LONDON, England – Britain will cease to be a United Kingdom within ten years according to 53 percent of Britons polled in a joint BBC/ComRes study.
The belief is based on growing pressure from nationalist groups like the Scottish National Party (SNP) to stay in Europe, indicating that if the UK really does leave the EU, a process may begin that will see the constituent nations split from a no longer United Kingdom.
The poll, released on Friday, also found that 72 percent of the 1,000 people polled believe politicians will handle Brexit badly.
Some 52 percent share a belief that civil servants cannot be trusted and immigration will fall after the UK leaves the EU.
Meanwhile, 47 percent expect the economy will be in a worse state in two years’ time than it is today, while 66 percent believe staying in the EU’s single market is more important than restricting the free movement of labor.
The question of whether Brexit will actually take place, regardless of the referendum result, is still hotly debated.
On July 11, 1,000 lawyers signed a letter arguing that the referendum result was based on “misinterpretations of fact and promises that could not be delivered.”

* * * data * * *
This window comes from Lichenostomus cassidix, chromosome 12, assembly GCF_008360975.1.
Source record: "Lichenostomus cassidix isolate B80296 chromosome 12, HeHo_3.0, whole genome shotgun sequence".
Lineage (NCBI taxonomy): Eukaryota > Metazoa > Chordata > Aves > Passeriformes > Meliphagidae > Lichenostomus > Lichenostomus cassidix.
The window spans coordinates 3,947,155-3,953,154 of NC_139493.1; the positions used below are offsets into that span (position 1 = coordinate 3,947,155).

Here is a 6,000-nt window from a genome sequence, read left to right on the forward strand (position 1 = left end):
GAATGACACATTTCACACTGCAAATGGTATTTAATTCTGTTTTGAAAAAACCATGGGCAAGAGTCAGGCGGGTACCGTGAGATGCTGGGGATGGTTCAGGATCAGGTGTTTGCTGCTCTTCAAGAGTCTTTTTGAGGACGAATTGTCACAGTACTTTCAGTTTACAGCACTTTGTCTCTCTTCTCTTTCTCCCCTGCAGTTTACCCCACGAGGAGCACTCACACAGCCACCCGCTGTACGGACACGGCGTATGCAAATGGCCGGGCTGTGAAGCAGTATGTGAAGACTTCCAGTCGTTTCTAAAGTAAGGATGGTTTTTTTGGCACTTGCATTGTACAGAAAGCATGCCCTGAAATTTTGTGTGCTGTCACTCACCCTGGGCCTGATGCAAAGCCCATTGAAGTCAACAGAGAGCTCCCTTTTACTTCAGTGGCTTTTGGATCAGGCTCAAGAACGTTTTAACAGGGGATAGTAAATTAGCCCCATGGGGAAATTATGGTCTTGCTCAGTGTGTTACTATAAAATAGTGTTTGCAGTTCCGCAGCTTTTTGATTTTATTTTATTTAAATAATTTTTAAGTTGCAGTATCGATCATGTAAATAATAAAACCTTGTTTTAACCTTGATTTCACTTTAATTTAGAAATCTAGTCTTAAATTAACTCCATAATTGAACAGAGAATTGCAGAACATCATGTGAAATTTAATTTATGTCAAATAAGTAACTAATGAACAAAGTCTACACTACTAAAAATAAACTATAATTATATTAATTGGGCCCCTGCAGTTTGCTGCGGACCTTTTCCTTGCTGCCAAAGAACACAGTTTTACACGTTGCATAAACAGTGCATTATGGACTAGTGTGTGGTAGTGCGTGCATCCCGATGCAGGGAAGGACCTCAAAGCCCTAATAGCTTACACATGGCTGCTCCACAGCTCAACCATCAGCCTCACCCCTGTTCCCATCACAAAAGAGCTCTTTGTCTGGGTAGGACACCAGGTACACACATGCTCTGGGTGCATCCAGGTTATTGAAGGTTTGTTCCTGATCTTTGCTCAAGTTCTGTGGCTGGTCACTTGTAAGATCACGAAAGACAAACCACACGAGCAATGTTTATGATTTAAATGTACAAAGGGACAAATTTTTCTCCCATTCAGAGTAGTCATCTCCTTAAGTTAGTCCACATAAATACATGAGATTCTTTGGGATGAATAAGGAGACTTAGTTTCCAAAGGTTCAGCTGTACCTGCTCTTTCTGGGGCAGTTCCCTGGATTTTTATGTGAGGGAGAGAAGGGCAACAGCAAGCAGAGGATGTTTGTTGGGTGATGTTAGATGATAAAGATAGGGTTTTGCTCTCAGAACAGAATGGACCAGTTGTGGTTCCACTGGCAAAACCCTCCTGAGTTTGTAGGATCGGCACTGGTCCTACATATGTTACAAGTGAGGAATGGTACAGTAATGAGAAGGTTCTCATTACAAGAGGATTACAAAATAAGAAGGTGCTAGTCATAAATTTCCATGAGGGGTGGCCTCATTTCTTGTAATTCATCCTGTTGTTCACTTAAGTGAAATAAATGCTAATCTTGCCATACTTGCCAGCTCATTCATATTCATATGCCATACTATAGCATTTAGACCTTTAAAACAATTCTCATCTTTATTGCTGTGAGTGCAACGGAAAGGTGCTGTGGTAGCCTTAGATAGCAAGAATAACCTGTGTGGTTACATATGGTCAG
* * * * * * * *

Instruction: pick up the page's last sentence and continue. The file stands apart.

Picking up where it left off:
They argued the result was merely advisory and lawmakers should have a free vote in Parliament before any British leader takes the decision to invoke Article 50 of the Lisbon Treaty – the formal EU divorce procedure.
“The referendum did not set the threshold necessary to leave the EU, commonly adopted in polls of national importance, e.g. 60 percent of those voting, or 40 percent of the electorate. This is presumably because the result was only advisory,” the letter says.
“The outcome of the exit process will affect a generation of people who were not old enough to vote in the referendum. The positions of Scotland, Northern Ireland and Gibraltar require special consideration, since their populations did not vote to leave the EU.”
European voices have been less forgiving of the narrow referendum result in favor of exiting the EU. Figures like European Commission President Jean-Claude Juncker urged the UK government to initiate Article 50 within hours of the result’s announcement.